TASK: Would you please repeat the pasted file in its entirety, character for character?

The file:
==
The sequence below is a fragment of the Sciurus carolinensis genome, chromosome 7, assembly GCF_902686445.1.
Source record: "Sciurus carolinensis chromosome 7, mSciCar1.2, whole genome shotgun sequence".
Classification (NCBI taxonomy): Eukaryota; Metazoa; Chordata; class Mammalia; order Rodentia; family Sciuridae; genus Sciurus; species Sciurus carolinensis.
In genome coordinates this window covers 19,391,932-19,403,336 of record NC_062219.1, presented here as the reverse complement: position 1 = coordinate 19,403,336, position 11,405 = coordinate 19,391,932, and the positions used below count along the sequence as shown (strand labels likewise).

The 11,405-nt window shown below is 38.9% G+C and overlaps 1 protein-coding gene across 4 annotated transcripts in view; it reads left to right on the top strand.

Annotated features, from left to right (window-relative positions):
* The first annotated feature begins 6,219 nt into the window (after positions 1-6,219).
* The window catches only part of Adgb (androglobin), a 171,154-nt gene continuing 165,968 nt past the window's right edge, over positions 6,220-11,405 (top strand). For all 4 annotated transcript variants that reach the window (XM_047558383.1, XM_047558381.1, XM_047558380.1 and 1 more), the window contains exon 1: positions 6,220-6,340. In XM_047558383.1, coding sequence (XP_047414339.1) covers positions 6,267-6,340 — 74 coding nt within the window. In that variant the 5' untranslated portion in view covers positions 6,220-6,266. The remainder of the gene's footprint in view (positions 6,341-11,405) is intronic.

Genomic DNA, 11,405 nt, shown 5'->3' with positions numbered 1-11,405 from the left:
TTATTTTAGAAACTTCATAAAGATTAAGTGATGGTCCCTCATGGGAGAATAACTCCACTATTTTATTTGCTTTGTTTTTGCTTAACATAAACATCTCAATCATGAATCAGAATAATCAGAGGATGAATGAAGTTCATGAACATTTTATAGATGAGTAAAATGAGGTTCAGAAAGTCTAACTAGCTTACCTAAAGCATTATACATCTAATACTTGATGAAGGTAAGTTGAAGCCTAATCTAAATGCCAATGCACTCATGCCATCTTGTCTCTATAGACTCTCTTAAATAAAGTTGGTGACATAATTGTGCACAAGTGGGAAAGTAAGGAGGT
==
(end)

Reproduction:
The sequence below is a fragment of the Sciurus carolinensis genome, chromosome 7, assembly GCF_902686445.1.
Source record: "Sciurus carolinensis chromosome 7, mSciCar1.2, whole genome shotgun sequence".
Classification (NCBI taxonomy): Eukaryota; Metazoa; Chordata; class Mammalia; order Rodentia; family Sciuridae; genus Sciurus; species Sciurus carolinensis.
In genome coordinates this window covers 19,391,932-19,403,336 of record NC_062219.1, presented here as the reverse complement: position 1 = coordinate 19,403,336, position 11,405 = coordinate 19,391,932, and the positions used below count along the sequence as shown (strand labels likewise).

The 11,405-nt window shown below is 38.9% G+C and overlaps 1 protein-coding gene across 4 annotated transcripts in view; it reads left to right on the top strand.

Annotated features, from left to right (window-relative positions):
* The first annotated feature begins 6,219 nt into the window (after positions 1-6,219).
* The window catches only part of Adgb (androglobin), a 171,154-nt gene continuing 165,968 nt past the window's right edge, over positions 6,220-11,405 (top strand). For all 4 annotated transcript variants that reach the window (XM_047558383.1, XM_047558381.1, XM_047558380.1 and 1 more), the window contains exon 1: positions 6,220-6,340. In XM_047558383.1, coding sequence (XP_047414339.1) covers positions 6,267-6,340 — 74 coding nt within the window. In that variant the 5' untranslated portion in view covers positions 6,220-6,266. The remainder of the gene's footprint in view (positions 6,341-11,405) is intronic.

Genomic DNA, 11,405 nt, shown 5'->3' with positions numbered 1-11,405 from the left:
TTATTTTAGAAACTTCATAAAGATTAAGTGATGGTCCCTCATGGGAGAATAACTCCACTATTTTATTTGCTTTGTTTTTGCTTAACATAAACATCTCAATCATGAATCAGAATAATCAGAGGATGAATGAAGTTCATGAACATTTTATAGATGAGTAAAATGAGGTTCAGAAAGTCTAACTAGCTTACCTAAAGCATTATACATCTAATACTTGATGAAGGTAAGTTGAAGCCTAATCTAAATGCCAATGCACTCATGCCATCTTGTCTCTATAGACTCTCTTAAATAAAGTTGGTGACATAATTGTGCACAAGTGGGAAAGTAAGGAGGT